Have you ever met someone who exemplifies the strength of a successful entrepreneur, combined with integrity, purpose, and the desire to help others? Peter Cook, the founder of Human Dynamics, author, keynote speaker and so much more, is one of these people. It has been my pleasure to interview Peter about his road to success and I invite you to step into his shoes. You will be inspired, intrigued and amazed. When a person knows who they are, follows the golden nuggets life lays before them, and focuses on their passion, success is the only result that can be achieved. Please enjoy learning about Peter, his journey and how he makes a difference through positive influence and bringing a unique kind of leadership development and business success to the corporate world.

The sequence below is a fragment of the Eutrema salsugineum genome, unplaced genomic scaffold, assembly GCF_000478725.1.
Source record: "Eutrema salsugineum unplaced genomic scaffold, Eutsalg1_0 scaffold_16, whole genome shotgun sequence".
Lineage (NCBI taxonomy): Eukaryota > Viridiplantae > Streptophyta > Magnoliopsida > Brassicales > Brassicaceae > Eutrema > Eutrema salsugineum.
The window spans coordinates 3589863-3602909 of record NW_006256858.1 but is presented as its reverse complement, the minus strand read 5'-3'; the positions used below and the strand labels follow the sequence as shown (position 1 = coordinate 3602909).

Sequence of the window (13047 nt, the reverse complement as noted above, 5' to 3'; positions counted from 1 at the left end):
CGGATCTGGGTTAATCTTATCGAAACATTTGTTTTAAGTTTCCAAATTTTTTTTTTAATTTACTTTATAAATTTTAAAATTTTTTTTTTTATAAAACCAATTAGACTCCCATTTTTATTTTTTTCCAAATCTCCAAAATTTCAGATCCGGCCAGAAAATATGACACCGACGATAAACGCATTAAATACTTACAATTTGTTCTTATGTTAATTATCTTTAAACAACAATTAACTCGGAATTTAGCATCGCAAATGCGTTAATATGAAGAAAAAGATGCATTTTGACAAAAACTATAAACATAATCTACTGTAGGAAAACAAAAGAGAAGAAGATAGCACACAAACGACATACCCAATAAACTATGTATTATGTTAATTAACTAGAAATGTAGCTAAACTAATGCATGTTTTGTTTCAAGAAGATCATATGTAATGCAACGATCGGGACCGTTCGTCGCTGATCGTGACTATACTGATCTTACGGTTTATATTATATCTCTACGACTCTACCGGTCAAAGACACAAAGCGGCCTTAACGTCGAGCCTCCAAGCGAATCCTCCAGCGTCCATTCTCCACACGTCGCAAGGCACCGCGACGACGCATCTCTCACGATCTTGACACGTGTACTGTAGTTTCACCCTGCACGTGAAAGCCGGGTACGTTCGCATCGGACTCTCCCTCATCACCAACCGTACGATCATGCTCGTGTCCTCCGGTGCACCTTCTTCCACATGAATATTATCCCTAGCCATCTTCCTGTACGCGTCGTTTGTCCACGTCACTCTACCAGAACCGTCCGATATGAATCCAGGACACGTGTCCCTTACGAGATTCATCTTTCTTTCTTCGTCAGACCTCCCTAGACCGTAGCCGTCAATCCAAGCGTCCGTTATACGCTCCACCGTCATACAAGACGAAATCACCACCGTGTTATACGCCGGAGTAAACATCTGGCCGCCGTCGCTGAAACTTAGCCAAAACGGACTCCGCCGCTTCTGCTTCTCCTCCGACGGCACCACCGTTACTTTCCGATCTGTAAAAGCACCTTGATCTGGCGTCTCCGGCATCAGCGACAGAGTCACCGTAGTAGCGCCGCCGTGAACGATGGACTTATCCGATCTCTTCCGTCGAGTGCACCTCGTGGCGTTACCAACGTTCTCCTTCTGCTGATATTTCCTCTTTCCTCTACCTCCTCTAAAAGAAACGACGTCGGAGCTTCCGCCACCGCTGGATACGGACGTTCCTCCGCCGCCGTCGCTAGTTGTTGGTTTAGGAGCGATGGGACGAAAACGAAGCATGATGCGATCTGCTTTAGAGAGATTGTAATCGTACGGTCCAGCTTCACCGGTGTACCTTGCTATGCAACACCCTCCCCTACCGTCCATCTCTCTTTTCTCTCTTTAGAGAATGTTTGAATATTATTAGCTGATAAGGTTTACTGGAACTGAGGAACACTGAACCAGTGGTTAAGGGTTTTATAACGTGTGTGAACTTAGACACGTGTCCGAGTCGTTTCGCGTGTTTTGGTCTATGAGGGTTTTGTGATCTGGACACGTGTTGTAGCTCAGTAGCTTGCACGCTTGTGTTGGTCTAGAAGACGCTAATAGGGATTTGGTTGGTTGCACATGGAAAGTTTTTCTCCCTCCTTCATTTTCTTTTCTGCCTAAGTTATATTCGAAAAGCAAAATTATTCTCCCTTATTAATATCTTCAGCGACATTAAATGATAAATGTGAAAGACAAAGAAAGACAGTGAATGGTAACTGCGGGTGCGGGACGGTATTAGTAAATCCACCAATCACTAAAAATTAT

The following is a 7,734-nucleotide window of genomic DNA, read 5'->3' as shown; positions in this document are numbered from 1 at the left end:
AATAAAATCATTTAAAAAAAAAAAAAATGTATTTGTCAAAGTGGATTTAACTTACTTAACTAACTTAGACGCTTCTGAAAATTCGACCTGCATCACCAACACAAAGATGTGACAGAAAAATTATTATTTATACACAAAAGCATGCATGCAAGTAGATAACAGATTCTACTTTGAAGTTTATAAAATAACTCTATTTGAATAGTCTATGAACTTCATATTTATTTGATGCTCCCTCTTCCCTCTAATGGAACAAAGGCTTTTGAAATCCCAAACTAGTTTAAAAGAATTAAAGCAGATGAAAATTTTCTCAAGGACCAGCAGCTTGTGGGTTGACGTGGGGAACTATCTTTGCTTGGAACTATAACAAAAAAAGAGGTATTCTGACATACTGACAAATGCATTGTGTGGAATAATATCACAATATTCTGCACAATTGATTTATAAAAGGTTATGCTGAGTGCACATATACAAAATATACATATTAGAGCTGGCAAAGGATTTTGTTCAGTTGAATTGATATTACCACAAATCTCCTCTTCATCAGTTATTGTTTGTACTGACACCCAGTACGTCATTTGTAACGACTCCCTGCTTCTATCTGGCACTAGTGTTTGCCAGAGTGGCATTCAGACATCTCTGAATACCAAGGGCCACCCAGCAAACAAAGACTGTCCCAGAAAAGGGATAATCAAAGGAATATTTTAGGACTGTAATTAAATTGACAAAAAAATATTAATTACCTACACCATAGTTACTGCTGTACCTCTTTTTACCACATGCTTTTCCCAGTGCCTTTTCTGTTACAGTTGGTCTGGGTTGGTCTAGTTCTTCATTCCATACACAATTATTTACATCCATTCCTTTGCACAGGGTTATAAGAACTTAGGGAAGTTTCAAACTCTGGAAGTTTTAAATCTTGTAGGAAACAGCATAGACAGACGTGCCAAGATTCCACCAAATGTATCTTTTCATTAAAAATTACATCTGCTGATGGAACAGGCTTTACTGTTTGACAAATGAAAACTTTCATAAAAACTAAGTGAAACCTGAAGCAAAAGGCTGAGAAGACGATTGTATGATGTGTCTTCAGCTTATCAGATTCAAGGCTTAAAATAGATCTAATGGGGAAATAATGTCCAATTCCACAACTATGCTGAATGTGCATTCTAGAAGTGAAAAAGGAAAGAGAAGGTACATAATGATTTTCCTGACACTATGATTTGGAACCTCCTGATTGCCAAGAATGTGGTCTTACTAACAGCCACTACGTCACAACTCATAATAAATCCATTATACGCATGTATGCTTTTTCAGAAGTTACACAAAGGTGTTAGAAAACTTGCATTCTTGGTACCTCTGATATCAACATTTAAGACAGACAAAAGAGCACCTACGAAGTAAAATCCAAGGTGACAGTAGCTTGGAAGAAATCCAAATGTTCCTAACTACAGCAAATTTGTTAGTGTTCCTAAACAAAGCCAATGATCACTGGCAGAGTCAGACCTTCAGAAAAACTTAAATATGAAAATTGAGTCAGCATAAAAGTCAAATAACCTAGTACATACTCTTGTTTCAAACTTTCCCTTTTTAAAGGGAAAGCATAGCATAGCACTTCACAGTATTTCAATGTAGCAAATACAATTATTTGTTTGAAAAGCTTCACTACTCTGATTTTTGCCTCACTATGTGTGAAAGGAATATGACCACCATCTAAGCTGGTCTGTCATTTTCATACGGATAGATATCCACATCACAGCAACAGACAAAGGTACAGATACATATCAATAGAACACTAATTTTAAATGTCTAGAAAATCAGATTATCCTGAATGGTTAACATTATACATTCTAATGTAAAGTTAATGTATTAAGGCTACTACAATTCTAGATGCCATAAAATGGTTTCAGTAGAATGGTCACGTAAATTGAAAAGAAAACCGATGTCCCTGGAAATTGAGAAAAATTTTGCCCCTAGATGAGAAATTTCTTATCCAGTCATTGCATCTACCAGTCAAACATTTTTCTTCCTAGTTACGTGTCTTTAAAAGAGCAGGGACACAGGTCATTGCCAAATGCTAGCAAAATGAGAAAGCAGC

Eileen: You have an amazing life story that has led you to become a world-renowned writer, leader, teacher, facilitator, musician, and speaker. Your passion for science, business, and music has become infused in all of your endeavors. Please tell me about how this journey began with your dreams as a child and the systematic unfolding of events leading up to your success of today.
Peter: I have had three passions across my life – science, business, and music. When I was four years old I wanted to be in The Beatles. Unfortunately, all the jobs were taken! By nine, I wanted to be a brain scientist. Science stayed with me and at 18, I joined a pharmaceutical company as a chemist and traveled the world, fixing factories and scaling up life-saving drugs, including the world’s first treatment for HIV/AIDS and work to introduce human insulin to the world.